Expats look afield to suburbia
Like Prock-Schauer, there are other expats now opting for suburbs like Bandra, Khar and Powai rather than in South Mumbai where the big boys of India Inc like the Ambanis and the Birlas live. Lalatendu Mishra tells us more.
When Jet Airways CEO Wolfgang Prock-Schauer shifted to India, he chose to stay in Powai instead of Mumbai’s upscale Malabar Hill or Peddar Road.
Like Prock-Schauer, there are other expats now opting for suburbs like Bandra, Khar and Powai rather than in South Mumbai where the big boys of India Inc like the Ambanis and the Birlas live. In Delhi, expats prefer Gurgaon over Vasant Vihar.
“This is primarily due to proximity to work places and greater facilities available in new areas. In Mumbai, most expats stay in Bandra and Khar as they have offices in BKC and Andheri. The American school in Bandra is also another attraction, apart from the social life they enjoy here,” said Govin de Souza, joint MD, Writer Corporation, which relocates expats to India. With Bandra getting saturated, Andheri East and Powai are the new hot favorites.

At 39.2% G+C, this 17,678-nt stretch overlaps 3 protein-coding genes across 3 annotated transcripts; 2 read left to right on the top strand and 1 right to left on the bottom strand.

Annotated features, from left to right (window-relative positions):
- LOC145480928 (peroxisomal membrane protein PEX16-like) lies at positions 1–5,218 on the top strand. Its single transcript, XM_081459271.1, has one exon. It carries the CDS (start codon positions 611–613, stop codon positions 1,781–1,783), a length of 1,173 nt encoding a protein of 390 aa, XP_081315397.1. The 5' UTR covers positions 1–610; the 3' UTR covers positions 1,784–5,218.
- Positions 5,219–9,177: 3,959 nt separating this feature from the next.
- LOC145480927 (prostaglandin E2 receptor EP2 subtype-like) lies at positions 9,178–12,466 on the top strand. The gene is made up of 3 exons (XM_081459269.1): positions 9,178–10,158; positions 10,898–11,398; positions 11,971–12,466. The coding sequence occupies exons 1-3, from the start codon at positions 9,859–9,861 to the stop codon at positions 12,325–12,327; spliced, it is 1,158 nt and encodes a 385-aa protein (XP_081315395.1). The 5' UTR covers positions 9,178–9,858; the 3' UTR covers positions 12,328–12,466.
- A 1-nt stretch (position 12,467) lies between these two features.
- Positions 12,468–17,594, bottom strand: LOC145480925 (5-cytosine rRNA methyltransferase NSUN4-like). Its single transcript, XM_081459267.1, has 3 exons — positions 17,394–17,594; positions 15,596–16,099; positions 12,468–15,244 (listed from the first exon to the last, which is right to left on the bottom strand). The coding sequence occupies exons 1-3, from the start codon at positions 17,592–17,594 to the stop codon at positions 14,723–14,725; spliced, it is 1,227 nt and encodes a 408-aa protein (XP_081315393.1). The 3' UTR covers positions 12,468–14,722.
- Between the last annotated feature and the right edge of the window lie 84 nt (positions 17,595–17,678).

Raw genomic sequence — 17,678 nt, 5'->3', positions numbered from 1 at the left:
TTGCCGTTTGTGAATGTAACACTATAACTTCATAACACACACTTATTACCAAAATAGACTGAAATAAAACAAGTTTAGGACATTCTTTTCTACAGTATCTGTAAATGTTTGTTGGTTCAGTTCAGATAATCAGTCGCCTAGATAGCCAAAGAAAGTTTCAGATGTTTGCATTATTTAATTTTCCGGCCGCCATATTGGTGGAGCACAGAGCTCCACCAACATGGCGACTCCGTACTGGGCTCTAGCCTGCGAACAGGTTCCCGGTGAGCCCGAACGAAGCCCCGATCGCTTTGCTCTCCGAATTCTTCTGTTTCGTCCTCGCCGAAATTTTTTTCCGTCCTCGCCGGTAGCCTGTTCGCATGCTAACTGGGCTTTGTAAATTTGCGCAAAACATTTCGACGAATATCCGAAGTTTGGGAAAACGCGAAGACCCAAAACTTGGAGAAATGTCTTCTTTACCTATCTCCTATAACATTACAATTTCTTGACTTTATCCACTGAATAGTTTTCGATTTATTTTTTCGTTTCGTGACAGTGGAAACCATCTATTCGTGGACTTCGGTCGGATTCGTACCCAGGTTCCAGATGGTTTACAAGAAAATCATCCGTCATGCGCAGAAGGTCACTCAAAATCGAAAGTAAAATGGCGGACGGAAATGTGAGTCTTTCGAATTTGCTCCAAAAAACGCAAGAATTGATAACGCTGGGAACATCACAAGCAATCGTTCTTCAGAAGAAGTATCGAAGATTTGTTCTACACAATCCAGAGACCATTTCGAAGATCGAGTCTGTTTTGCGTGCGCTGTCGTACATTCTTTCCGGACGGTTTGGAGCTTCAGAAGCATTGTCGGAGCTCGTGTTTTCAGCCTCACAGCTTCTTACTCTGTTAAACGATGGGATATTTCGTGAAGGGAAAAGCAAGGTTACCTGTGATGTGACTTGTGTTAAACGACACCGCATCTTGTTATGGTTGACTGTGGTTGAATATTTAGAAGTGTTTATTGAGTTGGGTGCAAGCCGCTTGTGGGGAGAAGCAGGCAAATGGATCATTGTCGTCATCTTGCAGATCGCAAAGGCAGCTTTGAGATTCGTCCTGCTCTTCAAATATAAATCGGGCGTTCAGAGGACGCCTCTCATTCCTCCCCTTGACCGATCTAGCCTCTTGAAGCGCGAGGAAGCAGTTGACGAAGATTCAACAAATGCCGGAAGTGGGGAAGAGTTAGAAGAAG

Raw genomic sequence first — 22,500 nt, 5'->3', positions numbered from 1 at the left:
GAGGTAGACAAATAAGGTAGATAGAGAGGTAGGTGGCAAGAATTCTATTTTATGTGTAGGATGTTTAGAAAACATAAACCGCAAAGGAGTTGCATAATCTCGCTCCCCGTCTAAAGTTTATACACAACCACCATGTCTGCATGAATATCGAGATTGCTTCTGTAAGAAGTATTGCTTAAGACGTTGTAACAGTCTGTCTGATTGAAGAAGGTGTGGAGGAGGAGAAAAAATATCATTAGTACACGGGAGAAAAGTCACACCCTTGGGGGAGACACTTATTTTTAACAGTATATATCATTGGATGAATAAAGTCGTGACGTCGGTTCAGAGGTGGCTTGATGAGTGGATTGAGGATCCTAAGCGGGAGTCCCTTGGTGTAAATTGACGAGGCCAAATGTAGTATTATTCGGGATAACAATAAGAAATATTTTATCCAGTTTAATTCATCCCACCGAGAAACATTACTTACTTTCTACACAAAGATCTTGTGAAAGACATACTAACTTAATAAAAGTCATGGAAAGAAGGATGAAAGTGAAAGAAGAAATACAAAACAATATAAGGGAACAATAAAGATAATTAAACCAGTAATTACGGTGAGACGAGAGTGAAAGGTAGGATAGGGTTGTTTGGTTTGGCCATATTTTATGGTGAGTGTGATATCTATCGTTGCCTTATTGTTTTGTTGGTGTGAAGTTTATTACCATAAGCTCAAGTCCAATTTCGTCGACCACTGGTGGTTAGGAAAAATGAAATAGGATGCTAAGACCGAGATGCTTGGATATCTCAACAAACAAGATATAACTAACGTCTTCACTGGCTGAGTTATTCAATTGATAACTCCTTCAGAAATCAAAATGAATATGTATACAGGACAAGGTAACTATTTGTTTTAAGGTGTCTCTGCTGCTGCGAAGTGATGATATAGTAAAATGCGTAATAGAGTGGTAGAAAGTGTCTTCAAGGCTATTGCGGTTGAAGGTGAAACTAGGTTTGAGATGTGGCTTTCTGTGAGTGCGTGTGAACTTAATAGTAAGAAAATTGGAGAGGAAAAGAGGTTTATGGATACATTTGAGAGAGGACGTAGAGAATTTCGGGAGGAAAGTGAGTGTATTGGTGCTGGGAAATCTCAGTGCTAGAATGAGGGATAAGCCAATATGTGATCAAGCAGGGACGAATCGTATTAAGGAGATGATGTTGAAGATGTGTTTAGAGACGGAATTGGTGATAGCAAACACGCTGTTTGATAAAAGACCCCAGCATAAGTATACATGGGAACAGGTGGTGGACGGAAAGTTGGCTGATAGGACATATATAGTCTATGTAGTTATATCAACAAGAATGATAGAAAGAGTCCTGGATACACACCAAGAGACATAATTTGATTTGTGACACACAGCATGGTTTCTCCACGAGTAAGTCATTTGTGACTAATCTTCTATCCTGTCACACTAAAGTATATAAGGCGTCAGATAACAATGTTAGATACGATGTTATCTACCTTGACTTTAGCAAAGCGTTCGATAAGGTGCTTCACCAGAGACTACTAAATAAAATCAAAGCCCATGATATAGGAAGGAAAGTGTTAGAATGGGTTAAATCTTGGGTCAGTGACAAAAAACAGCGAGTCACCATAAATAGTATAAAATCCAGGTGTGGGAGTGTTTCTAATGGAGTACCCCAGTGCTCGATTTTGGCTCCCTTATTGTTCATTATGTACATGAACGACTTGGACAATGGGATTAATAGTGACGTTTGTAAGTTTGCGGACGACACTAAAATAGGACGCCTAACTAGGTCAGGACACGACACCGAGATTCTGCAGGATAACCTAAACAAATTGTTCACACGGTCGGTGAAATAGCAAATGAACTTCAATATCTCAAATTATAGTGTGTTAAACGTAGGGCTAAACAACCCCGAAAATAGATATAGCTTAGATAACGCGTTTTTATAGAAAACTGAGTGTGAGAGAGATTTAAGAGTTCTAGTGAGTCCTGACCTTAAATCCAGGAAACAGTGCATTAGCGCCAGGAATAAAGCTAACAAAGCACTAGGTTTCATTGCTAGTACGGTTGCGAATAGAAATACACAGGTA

Expats have been increasingly taking up assignments in India as a result of a booming economy and the vast opportunities in the aviation, infrastructure, automobiles, IT and oil & gas sectors.
Experts say their numbers are swelling by 30 per cent, as working in India becomes rewarding both in terms of money and careers.
An estimated 80,000 expats are now working in India; 25,000 more expected soon. “Most of them are stationed in the IT hubs of Bangalore and Chennai. They are also located in Delhi and Mumbai in large numbers,” de Souza said.
De Souza’s Writer Corporation controls 70 per cent of the Rs 130 crore organised international relocation business in India and almost all MNCs and even Indian firms hiring its services.